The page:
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Subverting Hebrew’s Gender Binary: Grammar, Poetry, and Performance in the Work of Esther Raab

Subverting Hebrew’s Gender Binary: Grammar, Poetry, and Performance in the Work of Esther Raab

“I like lines that are straight and strong,” the Hebrew poet Esther Raab (1894–1981) once said, while declaring her affinity for biblical Hebrew and the language of Bialik over that of her contemporaries.[1] As she went on to explain: “I do not like things that are too complicated and that do not grow from a natural foundation: Earth, Water, Air, etc.”[2]

Scholarly readings of Raab’s work have tended to focus on the poet’s connection with the physical landscape of Eretz Yisrael, and images of the native (or, as it happens, imported) fauna and flora, the latter in particular, abound in Raab’s early work. Though she attributed the inspiration for the title of her first book, Thistles (קמשונים), published in 1932, to Baudelaire’s Les fleurs du mal (The flowers of evil), thistles were ubiquitous in the yishuv that Raab knew intimately, and Raab herself is often referred to as the first sabra (meaning both “native Hebrew” and “prickly pear”) poet[ess].[3] While Hamutal Tsamir offers a compelling counterargument to the prevalence of terms like “authenticity,” “rootedness,” and “truth” in critical reception of Raab’s early work, the poet seemed to welcome this assessment of her work, and of her person, in relation to both the land and the Hebrew language.[4]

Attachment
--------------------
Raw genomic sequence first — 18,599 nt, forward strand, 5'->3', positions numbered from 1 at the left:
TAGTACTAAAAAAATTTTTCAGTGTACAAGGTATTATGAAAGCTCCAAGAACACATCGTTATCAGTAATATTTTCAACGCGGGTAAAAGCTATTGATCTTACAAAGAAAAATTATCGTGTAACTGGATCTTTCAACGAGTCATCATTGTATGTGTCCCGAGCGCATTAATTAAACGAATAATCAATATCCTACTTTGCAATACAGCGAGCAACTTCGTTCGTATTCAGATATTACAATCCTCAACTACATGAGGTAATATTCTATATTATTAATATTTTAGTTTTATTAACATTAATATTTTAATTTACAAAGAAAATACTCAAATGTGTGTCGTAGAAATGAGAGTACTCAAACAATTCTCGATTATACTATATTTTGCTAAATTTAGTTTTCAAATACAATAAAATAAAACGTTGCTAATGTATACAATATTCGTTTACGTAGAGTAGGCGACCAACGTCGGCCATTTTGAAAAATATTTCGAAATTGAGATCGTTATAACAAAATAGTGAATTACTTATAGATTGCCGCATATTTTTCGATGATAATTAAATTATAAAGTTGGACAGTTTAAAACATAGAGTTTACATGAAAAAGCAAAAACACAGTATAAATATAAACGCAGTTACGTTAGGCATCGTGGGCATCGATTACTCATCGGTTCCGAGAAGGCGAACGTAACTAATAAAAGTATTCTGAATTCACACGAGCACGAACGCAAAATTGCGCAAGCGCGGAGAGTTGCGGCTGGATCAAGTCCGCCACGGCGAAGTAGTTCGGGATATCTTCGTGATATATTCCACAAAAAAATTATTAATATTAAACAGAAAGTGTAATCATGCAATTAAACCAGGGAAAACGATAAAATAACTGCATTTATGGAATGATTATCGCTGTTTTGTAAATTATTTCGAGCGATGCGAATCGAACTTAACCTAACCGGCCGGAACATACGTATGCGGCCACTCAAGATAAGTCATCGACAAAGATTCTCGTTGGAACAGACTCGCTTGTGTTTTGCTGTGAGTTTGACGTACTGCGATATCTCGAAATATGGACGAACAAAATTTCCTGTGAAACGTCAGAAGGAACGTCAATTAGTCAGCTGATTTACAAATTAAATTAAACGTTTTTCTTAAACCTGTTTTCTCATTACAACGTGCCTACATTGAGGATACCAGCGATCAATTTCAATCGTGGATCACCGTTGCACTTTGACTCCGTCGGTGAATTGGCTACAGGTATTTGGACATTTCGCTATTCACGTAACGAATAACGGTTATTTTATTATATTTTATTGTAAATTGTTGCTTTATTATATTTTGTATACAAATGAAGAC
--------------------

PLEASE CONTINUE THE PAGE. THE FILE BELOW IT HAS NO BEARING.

Despite her claims to a “pure,” unmediated Hebrew, unencumbered by attachments to other languages and cultures, rhetoric that recalls the infamous experiment Eliezer Ben Yehuda conducted with his son (whom he set out to raise in a pure, untainted Hebrew environment), Raab was never monolingual, and Hebrew was not her first language.[5] Born to Hungarian-Jewish immigrants who were among the founders of Petah Tikvah, Raab spoke Yiddish, which remained the lingua franca both at home and among her peers for the better part of her childhood. She was likely exposed to her parents’ native Hungarian and most certainly to both Arabic and Russian, which were heard often on the streets of Petah Tikvah. At school, the languages of instruction were French and Hebrew, and Raab taught herself German in order to be able to read works by Heine, Schiller, and Goethe in the original.[6] As Adriana Jacobs argues, Raab’s multilingualism would profoundly influence her own poetry. All of this is worth noting, not because it set Raab apart from other poets of her time, but because, as Jacobs makes clear, modern Hebrew poetry was itself born out of a confluence of languages and was shaped by translational practices that were ubiquitous among the poets of Raab’s generation.[7] Raab herself would go on to translate poems by Charles Baudelaire and the German writer Walter Cale into Hebrew.